Paul Hindemith (1895-1963)
Opera in 3 acts & 4 pictures
Stage Director : André Engel
Die Tochter Angela Denoke
Die Dame Hannah Esther Minutillo
Cardillac Alan Held
Der Offizier Christopher Ventris
Der Kavalier Charles Workman
Orchestra & Choir of the Opera de Paris
Conductor : Kent Nagano
An overwhelming masterpiece, Cardillac was added to the repertoire of the National Opera of Paris eighty years aver its composition by Paul Hindemith.
Cardillac is a master jeweler who cannot live without his creations, killing his clients to recuperate them and assert his authorship, and conferring the status of art upon the act of murder. Director André Engel sets his production in the 1920′s, the period during which Cardillac was composed, a time of incredible creativity, and the glorious epoch of silent movies and popular novels. Engel underlines the sordid family story, in which Cardillac pays for his irrepressable pride and criminal insanity. His finely cinematic directing is supported by extremely beautiful costumes and sets.
Hindemith’s score is sung by an excellent cast : the American bass-baritone Alan Held plays the role of Cardillac, and the actress and singer Angela Denoke embodies the daughter of the jeweler-murderer. The English tenor, Christopher Ventris plays the role of the fiancé, and of course, the handsome Chevalier is portrayed by Charles Workman.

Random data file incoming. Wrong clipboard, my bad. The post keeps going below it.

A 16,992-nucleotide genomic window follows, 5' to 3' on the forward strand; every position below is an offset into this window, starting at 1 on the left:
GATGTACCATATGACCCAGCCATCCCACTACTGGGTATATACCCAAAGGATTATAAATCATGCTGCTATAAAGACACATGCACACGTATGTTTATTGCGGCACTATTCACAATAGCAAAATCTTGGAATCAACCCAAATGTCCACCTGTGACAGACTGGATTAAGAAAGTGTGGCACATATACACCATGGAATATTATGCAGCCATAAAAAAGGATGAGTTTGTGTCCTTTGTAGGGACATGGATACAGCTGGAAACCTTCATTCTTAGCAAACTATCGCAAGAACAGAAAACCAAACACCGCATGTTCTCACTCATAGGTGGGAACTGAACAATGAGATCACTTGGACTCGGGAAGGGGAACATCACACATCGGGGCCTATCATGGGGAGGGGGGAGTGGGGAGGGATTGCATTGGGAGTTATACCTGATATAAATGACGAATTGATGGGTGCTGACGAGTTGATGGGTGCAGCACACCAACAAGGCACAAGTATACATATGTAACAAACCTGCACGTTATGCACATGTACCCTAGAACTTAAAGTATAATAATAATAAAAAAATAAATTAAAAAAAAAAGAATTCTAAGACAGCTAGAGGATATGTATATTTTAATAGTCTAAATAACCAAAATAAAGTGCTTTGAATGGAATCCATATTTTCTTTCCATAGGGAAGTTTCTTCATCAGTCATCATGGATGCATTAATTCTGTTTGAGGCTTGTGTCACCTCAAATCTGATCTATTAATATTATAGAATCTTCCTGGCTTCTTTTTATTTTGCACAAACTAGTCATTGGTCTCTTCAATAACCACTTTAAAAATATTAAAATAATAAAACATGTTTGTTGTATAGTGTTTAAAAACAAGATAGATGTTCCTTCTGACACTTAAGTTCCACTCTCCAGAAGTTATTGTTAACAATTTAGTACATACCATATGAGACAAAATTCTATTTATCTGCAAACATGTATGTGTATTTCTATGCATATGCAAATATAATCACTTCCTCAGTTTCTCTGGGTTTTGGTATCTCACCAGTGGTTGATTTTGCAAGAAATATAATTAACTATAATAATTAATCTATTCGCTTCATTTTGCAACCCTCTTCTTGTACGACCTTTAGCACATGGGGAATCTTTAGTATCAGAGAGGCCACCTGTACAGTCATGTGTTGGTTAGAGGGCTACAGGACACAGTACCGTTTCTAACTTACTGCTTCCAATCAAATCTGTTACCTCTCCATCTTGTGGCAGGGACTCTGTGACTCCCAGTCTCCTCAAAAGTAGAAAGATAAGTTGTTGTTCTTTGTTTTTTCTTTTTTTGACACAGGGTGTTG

Above all, Cardillac is an hour and a half of suspense, accompanied by a music that departs from romantic and post-Wagnerian traditions. For Hindemith, a German composer of the 20th century, the libretto is a canvas which allows for the ample and multiform development of the music. In the most extreme cases, the music is completely independent and detached from the action on stage.
With the esthetic choices taken in Cardillac, Hindemith associated himself with New Objectivity, (Neue Sachlichkeit), a movement which emerged after 1918 in opposition to expressionism, shunning pathos and sentimentality, to attempt a new treatment of reality that was as objective as possible. Conductor Kent Nagano’s natural austerity and “distancing” from the work, align perfectly with Hindemith’s score.